Increase in super contribution cap and transfer balance cap
From 1 July 2021, federal government has increased super contribution cap and transfer balance cap.
Contribution cap increase
The concessional and non-concessional contribution caps are set to increase due to indexation for the first time since July 2017.
- The concessional contribution cap is set to increase from $25,000 pa to $27,500.
- The non-concessional cap is set to increase from $100,000 to $110,000 (or $330,000 over 3 years).
Transfer balance cap increase
The general transfer balance cap is currently $1.6 million. From 1 July 2021, it will be indexed to $1.7 million. Please refer to the table below for how you will be affected when the general transfer balance cap is indexed.
Who will benefit from the increase?
- For high-net-worth individuals who are considering reducing tax by making concessional super contributions, you can now contribute $2,500 more in the 2021/22 year.
- For those considering large non-concessional contributions, you will need to think carefully about the timing of making the contributions. For example, if you contribute $300,000 now in 2020/21, this will lock the non-concessional cap of $100,000 for all three years (2020/21, 2021/22 and 2022/23) even though the cap will increase next year. All other things being equal, it may be preferrable to contribute $100,000 now and $330,000 in July 2021.
- For someone with a large super balance (over $1.6 million) and would like to start pension phase right now, you might need to reconsider if it would be better to wait until July 1? Starting with the max amount now ($1.6 million) will lock in that lower cap forever. Delaying that until next financial year will mean the pension can start with $1.7 million. Of course, this needs to be weighed up with the benefits of starting as soon as possible.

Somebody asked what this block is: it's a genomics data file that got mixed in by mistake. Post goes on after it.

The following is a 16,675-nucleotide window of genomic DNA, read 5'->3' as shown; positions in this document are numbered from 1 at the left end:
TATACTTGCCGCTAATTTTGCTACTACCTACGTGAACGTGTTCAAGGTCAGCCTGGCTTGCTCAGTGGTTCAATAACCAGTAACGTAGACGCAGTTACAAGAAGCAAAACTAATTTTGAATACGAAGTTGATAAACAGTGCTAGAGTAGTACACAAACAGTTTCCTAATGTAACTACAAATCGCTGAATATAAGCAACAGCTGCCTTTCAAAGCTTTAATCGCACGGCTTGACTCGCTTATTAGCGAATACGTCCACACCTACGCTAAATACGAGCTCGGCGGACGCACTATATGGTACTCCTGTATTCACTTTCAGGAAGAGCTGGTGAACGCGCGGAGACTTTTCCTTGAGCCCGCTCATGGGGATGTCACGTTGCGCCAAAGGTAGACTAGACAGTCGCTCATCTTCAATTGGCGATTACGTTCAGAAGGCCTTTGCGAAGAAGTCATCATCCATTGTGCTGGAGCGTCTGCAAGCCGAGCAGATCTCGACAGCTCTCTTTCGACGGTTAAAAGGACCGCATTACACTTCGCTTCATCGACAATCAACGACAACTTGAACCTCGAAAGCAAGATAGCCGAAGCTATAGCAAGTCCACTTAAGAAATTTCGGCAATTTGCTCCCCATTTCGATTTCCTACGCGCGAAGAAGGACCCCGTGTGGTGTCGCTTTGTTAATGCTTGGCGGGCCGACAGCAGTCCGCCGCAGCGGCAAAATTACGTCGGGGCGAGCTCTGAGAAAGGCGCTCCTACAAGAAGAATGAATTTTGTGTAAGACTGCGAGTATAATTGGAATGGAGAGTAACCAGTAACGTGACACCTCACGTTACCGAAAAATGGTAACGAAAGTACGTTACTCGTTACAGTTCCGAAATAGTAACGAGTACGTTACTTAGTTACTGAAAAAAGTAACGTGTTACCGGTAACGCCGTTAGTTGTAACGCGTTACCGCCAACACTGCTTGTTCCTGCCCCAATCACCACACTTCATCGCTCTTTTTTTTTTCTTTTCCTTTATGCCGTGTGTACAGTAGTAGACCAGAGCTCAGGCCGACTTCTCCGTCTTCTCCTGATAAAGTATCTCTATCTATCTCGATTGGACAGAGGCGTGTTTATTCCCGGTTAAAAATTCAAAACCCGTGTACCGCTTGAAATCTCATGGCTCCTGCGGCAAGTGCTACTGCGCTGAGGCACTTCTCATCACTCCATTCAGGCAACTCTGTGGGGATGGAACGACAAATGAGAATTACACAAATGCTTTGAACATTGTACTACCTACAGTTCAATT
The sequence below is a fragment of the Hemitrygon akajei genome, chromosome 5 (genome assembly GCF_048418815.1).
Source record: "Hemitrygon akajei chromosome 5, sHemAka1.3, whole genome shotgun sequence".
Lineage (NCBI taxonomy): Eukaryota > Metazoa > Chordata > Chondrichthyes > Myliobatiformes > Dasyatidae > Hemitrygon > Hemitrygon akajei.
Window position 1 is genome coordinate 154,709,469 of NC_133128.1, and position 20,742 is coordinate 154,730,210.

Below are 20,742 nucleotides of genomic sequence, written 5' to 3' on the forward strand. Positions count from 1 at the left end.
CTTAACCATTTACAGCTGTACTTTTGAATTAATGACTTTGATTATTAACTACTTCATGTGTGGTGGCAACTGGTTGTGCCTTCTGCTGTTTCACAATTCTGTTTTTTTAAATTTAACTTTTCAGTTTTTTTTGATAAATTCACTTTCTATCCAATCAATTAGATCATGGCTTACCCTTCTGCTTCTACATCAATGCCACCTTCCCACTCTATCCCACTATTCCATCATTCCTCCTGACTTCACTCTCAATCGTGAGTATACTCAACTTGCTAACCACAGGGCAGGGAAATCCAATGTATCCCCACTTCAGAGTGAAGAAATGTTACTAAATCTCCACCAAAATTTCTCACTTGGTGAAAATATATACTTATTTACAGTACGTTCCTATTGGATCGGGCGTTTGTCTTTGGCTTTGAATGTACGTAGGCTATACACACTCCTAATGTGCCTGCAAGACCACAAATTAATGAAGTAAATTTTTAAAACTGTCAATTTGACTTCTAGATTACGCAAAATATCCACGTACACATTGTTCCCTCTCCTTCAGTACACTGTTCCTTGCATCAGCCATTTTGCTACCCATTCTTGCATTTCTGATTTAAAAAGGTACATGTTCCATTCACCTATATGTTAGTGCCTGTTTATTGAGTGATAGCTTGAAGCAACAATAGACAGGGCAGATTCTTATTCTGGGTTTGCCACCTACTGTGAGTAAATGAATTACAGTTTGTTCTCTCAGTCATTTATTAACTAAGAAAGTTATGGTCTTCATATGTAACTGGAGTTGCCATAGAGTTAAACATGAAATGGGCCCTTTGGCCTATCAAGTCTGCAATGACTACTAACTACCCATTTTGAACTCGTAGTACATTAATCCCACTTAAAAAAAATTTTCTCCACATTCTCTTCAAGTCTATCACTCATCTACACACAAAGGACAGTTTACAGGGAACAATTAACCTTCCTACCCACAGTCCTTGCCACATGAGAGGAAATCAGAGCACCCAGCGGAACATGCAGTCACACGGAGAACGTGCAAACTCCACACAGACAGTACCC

Super contribution strategies
- Personal concessional contribution and CGT
Do you know that you can make personal concessional super contributions to reduce your GCT bill? While the tax-deductible portion of your super contribution will be taxed at 15% in the fund, this strategy could enable you to make a larger super investment and retire with even more money to meet your living expenses.
- Downsizer contribution for members over 65 years old
Are you over 65 years old and would like to sell your home? From 1 July 2018, if you are 65 years old or older and meet the eligibility requirements, you may be able to make a downsizer contribution into your superannuation of up to $300,000 from the proceeds of selling your home. If you and your spouse are both over 65 years old, you two might be able to make up to $600,000 downsizer contribution (conditions apply).
Your downsizer contribution is not a non-concessional contribution and will not count towards your contribution caps.
- Re-contribution strategy
Re-contribution means you withdraw some of the savings from your super account and then re-contribute them back into the super system.
This strategy converts the taxable portion of your superannuation benefit into a tax -free component. Ultimately, this may result in a reduction of the potential tax payable when your super is passed onto your beneficiaries following your death.